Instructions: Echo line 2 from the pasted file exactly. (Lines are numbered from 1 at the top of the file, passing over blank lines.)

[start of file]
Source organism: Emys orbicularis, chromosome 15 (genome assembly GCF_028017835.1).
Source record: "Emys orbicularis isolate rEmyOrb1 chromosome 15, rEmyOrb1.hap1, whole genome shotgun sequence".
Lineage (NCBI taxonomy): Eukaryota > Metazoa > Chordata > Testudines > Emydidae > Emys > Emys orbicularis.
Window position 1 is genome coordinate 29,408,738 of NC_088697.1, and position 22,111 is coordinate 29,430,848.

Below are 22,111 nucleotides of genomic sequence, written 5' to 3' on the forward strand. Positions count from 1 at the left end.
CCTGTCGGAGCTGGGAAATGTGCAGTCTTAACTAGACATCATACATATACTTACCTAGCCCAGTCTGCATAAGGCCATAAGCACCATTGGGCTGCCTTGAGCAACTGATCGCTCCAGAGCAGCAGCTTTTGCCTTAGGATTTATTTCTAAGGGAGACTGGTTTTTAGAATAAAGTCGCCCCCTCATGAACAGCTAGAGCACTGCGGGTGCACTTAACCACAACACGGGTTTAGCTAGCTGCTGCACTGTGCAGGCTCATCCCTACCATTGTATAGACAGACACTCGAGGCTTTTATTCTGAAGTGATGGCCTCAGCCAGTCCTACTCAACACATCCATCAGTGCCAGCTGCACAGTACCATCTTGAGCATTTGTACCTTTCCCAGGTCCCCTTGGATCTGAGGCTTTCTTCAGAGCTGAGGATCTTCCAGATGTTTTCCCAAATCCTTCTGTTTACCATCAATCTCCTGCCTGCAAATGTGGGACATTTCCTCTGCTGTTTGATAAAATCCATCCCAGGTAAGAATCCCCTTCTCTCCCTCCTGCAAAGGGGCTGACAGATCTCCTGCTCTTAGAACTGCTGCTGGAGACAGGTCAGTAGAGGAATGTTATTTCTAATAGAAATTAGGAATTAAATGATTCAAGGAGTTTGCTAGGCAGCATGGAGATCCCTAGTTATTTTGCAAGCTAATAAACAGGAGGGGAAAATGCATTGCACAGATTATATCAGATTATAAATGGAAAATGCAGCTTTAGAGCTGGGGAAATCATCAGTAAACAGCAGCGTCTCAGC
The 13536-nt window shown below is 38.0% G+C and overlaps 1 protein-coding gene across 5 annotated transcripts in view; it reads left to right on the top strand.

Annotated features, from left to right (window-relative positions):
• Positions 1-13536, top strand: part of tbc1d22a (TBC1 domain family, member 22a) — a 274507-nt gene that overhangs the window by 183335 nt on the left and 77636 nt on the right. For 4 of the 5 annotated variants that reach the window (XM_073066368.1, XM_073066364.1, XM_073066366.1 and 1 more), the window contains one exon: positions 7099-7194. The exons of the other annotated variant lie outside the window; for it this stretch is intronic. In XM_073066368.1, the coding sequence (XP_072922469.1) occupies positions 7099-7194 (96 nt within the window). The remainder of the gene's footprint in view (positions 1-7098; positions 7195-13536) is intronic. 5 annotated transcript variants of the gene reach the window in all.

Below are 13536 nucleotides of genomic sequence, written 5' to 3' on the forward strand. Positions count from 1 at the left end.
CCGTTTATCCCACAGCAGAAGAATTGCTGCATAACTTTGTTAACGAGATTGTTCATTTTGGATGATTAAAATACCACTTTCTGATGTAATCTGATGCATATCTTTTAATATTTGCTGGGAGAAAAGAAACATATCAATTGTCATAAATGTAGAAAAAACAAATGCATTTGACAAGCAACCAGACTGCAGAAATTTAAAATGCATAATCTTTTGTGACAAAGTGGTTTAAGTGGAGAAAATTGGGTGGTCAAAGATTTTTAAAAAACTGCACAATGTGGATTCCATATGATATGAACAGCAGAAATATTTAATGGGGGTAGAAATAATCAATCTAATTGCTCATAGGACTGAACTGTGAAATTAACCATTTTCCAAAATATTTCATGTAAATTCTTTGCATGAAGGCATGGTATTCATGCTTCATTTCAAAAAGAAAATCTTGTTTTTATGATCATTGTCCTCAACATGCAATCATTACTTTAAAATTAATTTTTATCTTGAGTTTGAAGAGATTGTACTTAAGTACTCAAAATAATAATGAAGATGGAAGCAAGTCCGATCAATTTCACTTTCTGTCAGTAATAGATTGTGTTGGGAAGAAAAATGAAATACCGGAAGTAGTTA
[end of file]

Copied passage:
Source record: "Emys orbicularis isolate rEmyOrb1 chromosome 15, rEmyOrb1.hap1, whole genome shotgun sequence".